The charges were the result of a leak of approximately 225,000 litres of blended heavy crude oil from one of Husky Oil’s pipelines that occurred between July 20 and 20, 2016. It was estimated that approximately 90,000 litres of the heavy crude oil migrated to and entered the North Saskatchewan River near Maidstone, Saskatchewan. The company has been fined $2.5 million for contravening the Fisheries Act and $200,000 for contravening the provisions of the Migratory Birds Convention Act, 1994.
The provincial court Judge Dyck accepted a joint recommendation on the appropriate amount of the fine to impose on Husky Oil. In the decision Judge Dyck stated, “This case has been a difficult and challenging one for a number of reasons.” and noted that while two alarms went off, they were neither recorded nor reported to senior staff.
Environment and Climate Change Canada’s National Environmental Emergencies Centre (“NEEC”) responded to the July 2016 spill. Environmental emergency officers provided regulatory oversight of the remediation and clean-up activities and were onsite from July 22, 2016 until early October 2016. The NEEC has also conducted annual visits of the area following the release to assess the water and shorelines in the area following the spring ice breakup.
Husky Oil estimated spending more than $140 million on the cleanup in a news report following the hearing.
Three Indigenous communities in the area filed victim impact statements claiming that the cleanup was insufficient. The spokesperson for these communities stated that birds, wildlife and fish in the area continue to suffer the effects of the contamination and the First Nations have lost the traditional use of their lands.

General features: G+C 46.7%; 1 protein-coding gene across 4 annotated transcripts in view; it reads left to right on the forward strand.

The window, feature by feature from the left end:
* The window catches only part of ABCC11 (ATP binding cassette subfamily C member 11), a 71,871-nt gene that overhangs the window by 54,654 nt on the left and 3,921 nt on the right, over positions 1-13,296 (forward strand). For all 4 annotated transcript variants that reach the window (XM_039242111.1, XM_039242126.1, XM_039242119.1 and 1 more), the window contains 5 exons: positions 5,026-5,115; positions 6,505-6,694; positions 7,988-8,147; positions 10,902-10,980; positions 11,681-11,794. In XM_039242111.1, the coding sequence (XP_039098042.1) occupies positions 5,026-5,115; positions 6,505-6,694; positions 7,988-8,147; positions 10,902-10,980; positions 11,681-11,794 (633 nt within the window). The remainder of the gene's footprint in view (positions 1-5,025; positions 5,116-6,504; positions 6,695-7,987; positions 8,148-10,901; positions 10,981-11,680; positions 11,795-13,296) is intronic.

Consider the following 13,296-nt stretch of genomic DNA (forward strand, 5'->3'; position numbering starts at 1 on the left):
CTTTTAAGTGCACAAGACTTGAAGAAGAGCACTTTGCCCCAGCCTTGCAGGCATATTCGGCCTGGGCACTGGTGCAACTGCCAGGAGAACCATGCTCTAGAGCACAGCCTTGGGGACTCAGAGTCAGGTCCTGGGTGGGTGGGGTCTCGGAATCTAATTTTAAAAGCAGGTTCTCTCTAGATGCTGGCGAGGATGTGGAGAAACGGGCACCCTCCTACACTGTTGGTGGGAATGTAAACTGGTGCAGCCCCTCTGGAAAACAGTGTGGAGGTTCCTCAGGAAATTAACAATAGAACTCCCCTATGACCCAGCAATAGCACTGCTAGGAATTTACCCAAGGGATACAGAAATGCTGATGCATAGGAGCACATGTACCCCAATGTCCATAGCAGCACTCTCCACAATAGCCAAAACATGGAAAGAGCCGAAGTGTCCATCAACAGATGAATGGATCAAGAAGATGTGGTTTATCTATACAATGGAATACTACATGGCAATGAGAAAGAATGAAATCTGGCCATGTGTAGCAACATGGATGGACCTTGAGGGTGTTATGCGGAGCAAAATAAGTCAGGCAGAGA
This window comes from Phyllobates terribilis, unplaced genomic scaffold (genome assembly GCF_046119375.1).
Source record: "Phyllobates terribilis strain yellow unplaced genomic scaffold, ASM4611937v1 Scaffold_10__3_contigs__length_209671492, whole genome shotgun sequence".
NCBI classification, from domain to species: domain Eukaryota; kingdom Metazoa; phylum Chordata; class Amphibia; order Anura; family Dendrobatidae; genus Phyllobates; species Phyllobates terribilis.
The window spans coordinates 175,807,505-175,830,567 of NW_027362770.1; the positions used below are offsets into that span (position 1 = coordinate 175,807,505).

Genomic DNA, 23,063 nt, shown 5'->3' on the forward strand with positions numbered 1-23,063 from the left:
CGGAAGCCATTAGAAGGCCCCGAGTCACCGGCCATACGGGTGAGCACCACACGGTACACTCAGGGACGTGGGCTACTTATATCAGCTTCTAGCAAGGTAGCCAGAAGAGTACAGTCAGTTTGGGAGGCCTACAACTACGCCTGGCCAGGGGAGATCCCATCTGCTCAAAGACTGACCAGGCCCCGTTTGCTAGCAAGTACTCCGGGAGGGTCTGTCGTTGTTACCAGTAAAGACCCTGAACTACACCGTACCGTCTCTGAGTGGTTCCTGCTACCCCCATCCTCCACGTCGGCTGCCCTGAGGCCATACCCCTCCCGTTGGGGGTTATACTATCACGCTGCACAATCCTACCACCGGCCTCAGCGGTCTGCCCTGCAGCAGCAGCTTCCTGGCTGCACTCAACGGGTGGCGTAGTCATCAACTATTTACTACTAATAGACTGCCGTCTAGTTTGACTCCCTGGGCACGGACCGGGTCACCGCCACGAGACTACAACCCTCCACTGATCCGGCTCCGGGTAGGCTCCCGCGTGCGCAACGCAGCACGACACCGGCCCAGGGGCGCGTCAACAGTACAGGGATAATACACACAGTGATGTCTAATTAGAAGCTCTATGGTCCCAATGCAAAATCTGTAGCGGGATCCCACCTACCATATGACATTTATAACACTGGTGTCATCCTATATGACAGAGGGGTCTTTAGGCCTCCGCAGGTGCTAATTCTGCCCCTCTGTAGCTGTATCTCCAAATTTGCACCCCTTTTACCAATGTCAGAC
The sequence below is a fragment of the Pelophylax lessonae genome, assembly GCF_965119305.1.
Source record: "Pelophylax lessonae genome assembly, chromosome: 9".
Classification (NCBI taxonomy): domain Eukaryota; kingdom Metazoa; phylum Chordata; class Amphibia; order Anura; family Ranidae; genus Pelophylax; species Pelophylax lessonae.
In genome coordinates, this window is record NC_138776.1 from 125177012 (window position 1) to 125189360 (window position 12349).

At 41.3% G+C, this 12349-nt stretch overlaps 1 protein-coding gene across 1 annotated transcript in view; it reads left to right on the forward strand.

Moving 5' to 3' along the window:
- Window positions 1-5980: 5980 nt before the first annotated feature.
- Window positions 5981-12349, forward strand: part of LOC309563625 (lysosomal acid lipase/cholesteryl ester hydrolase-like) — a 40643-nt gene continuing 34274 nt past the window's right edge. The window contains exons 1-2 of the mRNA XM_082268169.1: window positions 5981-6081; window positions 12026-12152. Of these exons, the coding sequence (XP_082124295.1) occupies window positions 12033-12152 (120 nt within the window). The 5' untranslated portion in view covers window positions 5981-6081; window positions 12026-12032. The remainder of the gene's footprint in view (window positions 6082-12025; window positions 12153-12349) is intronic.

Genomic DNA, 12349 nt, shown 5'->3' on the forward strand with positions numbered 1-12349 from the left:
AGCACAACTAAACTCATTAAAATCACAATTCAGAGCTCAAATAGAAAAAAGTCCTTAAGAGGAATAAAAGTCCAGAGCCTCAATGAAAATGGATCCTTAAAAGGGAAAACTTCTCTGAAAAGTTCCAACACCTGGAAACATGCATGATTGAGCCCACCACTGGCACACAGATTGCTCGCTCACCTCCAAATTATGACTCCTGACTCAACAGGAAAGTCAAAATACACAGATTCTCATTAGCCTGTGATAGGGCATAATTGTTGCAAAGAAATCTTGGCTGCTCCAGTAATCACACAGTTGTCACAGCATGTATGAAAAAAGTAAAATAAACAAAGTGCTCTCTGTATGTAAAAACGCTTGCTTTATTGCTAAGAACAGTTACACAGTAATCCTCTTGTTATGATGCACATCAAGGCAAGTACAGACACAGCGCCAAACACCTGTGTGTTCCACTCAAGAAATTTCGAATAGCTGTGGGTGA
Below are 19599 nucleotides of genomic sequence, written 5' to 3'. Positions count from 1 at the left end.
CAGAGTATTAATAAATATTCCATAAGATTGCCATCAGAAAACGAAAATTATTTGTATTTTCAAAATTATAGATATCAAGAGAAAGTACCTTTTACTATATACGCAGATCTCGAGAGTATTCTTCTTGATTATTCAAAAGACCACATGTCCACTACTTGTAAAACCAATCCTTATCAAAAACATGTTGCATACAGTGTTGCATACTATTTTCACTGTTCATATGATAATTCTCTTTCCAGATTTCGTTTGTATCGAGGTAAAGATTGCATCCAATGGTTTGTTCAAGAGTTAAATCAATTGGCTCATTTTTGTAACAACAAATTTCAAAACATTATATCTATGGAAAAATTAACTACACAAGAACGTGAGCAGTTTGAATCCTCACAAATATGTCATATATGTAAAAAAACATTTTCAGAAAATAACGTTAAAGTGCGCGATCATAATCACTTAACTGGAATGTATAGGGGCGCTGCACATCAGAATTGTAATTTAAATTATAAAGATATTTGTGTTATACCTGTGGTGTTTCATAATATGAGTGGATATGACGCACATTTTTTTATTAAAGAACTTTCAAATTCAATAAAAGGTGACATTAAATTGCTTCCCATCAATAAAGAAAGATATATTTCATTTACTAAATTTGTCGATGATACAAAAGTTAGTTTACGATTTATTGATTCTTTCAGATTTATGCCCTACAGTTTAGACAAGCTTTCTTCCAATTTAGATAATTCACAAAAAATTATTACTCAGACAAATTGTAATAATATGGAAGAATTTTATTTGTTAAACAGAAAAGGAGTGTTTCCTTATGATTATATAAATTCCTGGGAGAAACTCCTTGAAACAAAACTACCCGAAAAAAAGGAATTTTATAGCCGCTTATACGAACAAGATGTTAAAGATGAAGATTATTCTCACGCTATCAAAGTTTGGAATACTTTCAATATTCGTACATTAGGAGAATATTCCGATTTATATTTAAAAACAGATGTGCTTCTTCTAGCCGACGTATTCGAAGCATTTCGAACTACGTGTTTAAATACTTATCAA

As a result of the federal conviction, the company’s name will be added to the Environmental Offenders Registry.
The fine will be directed to the Environmental Damages Fund and used to support projects relating to the conservation and protection of fish and migratory birds within the North Saskatchewan and/or Saskatchewan Rivers (and the area watersheds). The prosecutor with Public Prosecution Service of Canada stated that:
“Various groups (including) non-government organizations, universities, Indigenous organizations, municipal and provincial governments can apply with projects to put that to use for the purposes that we set out in the sentencing order and that was relating to the remediation of habitat and research relating to fish and migratory birds.”
The Environmental Damages Fund is administered by Environment and Climate Change Canada. It was created in 1995 to provide a mechanism for directing funds received as a result of fines, court orders, and voluntary payments to priority projects that will benefit our natural environment.
The company’s name will also be added to the Environmental Offenders Registry, which contains information on convictions of corporations obtained under federal environmental laws.
In addition to the guilty plea to the federal offences, the company also pled guilty to one count under the provincial Environmental Management and Protection Act, 2010. Husky was fined an additional $800,000 under the Saskatchewan Environmental Management and Protection Act and assessed a 40% victim impact surcharge of $320,000.
The province is anticipated to be releasing its report on the spill in the next few days.